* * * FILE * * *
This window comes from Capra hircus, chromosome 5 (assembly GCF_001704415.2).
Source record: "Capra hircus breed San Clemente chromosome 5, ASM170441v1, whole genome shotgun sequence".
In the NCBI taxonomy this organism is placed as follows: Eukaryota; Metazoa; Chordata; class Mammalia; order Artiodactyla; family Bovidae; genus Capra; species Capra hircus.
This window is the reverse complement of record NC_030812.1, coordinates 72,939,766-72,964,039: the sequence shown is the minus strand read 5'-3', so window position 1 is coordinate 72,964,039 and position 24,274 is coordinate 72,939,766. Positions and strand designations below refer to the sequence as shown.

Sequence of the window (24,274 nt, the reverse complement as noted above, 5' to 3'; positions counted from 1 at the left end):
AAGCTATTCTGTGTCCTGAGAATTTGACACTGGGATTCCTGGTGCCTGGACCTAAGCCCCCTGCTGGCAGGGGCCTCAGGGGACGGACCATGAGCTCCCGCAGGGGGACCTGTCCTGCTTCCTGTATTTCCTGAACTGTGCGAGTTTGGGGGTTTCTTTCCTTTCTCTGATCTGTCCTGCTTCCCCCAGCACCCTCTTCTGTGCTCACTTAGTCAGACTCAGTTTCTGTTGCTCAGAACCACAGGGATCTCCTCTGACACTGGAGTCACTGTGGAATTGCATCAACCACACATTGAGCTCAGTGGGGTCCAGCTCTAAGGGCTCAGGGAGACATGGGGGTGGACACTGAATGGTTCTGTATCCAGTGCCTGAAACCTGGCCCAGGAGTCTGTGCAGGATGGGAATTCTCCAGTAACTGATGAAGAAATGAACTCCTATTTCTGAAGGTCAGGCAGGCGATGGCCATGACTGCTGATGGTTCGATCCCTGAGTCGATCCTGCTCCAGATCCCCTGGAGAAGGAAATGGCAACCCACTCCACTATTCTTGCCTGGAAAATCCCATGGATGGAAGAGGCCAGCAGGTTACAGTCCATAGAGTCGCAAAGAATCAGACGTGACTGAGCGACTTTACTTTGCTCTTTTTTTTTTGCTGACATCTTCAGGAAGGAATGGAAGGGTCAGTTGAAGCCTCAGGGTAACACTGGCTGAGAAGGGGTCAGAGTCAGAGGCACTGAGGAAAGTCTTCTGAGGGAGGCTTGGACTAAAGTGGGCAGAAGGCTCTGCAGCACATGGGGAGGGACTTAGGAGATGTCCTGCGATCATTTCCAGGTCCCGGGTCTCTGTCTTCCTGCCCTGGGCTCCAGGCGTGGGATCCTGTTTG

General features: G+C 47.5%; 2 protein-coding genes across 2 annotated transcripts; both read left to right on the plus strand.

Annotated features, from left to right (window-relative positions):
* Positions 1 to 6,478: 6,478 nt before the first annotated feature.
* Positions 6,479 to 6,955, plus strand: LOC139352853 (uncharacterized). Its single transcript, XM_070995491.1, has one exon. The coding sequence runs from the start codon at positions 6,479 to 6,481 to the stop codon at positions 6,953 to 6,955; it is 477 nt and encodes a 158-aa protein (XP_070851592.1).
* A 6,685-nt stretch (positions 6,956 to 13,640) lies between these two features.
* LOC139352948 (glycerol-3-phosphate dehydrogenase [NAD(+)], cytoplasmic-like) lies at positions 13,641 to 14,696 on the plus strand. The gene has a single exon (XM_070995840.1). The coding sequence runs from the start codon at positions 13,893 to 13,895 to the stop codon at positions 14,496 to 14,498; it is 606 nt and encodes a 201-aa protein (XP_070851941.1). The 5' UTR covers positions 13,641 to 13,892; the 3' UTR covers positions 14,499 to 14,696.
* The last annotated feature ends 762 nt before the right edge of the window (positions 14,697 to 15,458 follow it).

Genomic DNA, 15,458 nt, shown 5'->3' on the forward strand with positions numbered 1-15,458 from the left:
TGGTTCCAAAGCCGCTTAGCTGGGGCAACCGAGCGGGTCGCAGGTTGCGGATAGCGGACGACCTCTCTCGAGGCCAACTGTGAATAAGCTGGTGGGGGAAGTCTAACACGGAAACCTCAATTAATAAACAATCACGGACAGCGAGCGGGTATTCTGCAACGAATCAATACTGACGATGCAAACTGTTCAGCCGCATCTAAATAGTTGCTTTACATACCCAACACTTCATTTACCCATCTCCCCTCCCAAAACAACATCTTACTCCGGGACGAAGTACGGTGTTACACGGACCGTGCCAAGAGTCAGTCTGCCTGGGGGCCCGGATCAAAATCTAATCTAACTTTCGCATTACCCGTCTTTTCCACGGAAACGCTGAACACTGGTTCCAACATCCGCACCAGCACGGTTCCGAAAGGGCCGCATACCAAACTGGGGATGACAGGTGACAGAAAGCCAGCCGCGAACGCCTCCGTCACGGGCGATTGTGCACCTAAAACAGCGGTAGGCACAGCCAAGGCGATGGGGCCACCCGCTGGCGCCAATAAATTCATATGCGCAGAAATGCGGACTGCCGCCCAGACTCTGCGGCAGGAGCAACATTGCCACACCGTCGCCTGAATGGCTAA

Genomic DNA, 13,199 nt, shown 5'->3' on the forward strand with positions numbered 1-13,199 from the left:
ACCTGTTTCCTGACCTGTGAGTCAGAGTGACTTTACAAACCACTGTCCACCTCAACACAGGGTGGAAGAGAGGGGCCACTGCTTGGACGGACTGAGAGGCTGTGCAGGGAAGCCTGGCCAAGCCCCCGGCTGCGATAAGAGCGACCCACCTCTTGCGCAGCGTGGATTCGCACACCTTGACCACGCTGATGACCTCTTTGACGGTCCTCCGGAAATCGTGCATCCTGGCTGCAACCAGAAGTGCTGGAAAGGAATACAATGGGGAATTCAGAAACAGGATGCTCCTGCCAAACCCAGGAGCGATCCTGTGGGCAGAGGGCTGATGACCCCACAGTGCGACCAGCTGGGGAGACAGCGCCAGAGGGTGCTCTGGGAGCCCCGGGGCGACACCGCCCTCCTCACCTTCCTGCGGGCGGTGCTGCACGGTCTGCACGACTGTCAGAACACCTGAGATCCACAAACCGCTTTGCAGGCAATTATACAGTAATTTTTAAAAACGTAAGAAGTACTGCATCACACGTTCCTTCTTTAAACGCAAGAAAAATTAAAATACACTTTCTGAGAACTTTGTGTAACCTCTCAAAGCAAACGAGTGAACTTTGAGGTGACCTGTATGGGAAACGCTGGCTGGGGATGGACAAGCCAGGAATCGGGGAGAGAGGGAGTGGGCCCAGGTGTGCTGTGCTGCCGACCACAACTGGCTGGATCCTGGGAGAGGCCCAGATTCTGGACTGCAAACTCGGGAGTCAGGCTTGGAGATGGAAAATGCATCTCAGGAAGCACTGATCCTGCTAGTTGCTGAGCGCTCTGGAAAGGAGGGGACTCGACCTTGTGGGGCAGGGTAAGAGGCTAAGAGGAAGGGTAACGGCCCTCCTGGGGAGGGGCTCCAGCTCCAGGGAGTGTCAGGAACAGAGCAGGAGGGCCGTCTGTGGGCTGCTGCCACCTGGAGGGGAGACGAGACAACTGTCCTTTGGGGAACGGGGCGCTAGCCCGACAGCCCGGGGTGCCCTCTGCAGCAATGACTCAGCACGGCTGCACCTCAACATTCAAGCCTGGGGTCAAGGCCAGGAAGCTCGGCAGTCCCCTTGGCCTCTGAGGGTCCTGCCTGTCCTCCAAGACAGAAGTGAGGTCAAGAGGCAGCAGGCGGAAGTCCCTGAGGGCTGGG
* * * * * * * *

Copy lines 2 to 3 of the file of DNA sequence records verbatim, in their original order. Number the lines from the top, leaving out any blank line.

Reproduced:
Source record: "Capra hircus breed San Clemente chromosome 5, ASM170441v1, whole genome shotgun sequence".
In the NCBI taxonomy this organism is placed as follows: Eukaryota; Metazoa; Chordata; class Mammalia; order Artiodactyla; family Bovidae; genus Capra; species Capra hircus.